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MLB finds no rules violation after ball sticks to Yadier Molina’s chest protector

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Major League Baseball won’t be taking any action against the Cardinals’ Yadier Molina after a wayward pitch stuck to the catcher’s chest protector during Thursday’s 6-4 loss to the Cubs. According to the official rulebook, the use of any foreign substance on a baseball is strictly prohibited, but there are no provisions in place to punish a non-pitcher who is caught with the substance on his person.

That may be why, as both ESPN’s Mark Saxon and the Chicago Tribune’s Mark Gonzales pointed out, the Cubs did not request that home plate umpire Quinn Wolcott inspect the ball shortly after the incident occurred. After the game, Cubs’ outfielder Jason Heyward explained that Molina had probably used something like pine tar or an adhesive spray called Tuf-Skin to get a better grip on the ball, which inadvertently led to the odd play — and, later, a blown lead for the Cardinals.

Both Molina and manager Mike Matheny denied any knowledge of a foreign substance on Molina’s uniform. No in-depth explanation has been offered up by the team so far, and with Major League Baseball backing off, it’s unlikely that they’ll volunteer more details anytime soon. As Matheny relayed to MLB.com’s Jenifer Langosch: “I don’t know what happened. I have no idea. I’ve never seen it.”

Major League Baseball orders balls stored in climate controlled rooms for some reason

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Tom Verducci of Sports Illustrated reports that Major League Baseball will mandate that teams store baseballs in “an air-conditioned and enclosed room[s]” this season. He adds that the league will install climate sensors in each room to measure temperature and humidity during the 2018 season, with such data being used to determine if humidors — like the ones being used in Colorado and Arizona — are necessary for 2019.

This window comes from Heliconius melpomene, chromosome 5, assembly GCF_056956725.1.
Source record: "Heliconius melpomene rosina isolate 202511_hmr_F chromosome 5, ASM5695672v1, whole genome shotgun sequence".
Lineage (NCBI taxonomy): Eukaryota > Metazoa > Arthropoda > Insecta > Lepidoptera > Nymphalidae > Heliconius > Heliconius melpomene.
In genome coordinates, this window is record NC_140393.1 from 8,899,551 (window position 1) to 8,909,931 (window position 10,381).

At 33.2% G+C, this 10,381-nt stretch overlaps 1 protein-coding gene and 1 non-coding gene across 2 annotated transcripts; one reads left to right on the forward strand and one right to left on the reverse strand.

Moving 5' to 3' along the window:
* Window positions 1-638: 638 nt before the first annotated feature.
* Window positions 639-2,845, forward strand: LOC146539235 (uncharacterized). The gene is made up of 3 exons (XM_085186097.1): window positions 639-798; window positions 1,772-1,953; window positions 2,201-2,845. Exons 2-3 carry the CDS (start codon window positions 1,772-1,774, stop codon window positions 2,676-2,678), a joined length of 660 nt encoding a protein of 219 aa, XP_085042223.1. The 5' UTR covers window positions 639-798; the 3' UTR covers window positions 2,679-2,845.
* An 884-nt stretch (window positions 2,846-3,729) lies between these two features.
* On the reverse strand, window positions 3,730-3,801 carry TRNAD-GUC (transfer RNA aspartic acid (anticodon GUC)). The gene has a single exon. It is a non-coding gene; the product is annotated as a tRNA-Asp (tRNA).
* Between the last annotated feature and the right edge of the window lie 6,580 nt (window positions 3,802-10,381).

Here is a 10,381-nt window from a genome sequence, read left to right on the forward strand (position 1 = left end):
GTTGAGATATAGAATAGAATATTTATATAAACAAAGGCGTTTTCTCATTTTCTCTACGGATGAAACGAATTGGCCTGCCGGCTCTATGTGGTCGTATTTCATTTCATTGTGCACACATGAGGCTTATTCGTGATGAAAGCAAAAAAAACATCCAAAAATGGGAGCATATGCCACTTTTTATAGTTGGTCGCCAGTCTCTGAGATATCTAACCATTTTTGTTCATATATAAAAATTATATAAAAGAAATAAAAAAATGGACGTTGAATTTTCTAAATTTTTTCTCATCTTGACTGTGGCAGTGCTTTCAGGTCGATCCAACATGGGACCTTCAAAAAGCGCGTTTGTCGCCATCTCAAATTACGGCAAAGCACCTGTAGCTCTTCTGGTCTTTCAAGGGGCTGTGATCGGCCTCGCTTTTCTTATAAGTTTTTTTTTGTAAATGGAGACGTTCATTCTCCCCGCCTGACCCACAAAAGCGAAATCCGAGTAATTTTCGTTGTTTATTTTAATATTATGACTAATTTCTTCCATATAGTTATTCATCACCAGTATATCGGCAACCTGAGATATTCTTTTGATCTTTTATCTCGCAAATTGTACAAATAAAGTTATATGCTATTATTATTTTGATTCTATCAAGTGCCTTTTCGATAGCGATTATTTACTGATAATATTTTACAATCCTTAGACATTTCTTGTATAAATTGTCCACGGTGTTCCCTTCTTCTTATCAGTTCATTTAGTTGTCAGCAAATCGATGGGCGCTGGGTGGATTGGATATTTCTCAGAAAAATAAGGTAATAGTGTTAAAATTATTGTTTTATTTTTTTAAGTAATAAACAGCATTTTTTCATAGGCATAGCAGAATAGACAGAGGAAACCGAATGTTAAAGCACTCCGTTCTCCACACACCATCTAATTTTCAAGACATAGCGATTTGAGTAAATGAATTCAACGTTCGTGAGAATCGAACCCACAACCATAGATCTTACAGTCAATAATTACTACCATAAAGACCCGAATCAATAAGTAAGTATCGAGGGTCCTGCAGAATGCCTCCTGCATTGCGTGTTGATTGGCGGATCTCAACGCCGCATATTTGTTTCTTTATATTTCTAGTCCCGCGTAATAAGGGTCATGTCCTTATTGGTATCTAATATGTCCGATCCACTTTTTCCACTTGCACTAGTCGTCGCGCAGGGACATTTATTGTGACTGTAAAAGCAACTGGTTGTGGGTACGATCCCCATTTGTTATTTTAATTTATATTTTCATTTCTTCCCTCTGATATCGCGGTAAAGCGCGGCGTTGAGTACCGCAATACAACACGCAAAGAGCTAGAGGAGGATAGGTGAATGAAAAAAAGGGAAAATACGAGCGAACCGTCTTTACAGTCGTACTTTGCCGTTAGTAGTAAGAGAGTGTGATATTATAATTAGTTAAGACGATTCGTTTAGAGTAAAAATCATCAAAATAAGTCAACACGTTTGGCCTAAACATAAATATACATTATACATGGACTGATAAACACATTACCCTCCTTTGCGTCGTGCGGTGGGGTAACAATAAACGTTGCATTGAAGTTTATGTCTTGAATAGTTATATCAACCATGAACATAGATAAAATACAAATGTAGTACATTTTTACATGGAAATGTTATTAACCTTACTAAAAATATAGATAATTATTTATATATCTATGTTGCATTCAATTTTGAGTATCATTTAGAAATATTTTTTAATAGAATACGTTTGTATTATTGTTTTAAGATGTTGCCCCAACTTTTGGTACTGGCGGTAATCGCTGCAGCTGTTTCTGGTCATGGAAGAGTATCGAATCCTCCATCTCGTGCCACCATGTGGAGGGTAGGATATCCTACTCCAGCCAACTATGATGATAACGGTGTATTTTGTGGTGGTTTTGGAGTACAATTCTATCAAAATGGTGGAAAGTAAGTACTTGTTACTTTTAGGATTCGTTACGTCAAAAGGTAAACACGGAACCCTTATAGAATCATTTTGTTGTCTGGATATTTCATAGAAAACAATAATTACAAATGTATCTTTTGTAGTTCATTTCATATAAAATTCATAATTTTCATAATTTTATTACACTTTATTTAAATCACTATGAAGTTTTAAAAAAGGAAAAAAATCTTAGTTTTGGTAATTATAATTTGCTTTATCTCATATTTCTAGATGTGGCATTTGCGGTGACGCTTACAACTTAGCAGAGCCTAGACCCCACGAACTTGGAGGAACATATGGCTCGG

This move comes a year after Major League Baseball’s single season, league-wide home run record was shattered, with 6,105 dingers being hit. It also comes after a year in which two different studies — one by Ben Lindbergh and Mitchel Lichtman for The Ringer, and another by FiveThirtyEight’s Rob Arthur — found evidence that baseballs were altered at some point around the middle of the 2015 season which coincided with home run numbers spiking in the middle of that year, quite suddenly.

Also coming last year: multiple player complaints about the baseball seeming different, with pitchers blaming a rash of blister problems stemming from what they believed to be lower seams on the baseballs currently in use than those in use in previous years. Players likewise complained about unusually smooth and/or juiced baseballs during the World Series, which some believe led to a spike of home runs in the Fall Classic.

To date, Major League Baseball has steadfastly denied that the balls are a problem, first issuing blatantly disingenuous denials,  and later using carefully chosen words to claim nothing was amiss. Specifically, Major League Baseball claimed that the balls were within league specifications but failed to acknowledge that league specifications are wide enough to encompass baseballs which could have radically different flight characteristics while still, technically, being within spec.

Based on Verducci’s report, it seems that MLB is at least past the denial stage and is attempting to understand and address the issues about which many players have complained and which have, without question, impacted offense in the game:

Commissioner Rob Manfred said Tuesday that MLB commissioned a research project after last season to study the composition, storage and handling of the baseballs. He said that investigation is not yet completed. “I’m not at the point to jump that gun right now,” he said about the findings.

The investigation is not yet completed, but the fact that the league is now ordering changes in the manner in which balls are handled before use suggests to me that the league has learned that there is at least something amiss about the composition or manufacture of the baseballs.

Major League Baseball is a lot of things, but quick to impose costs and changes of process on its clubs like this is not one of them. There is likely a good reason for it.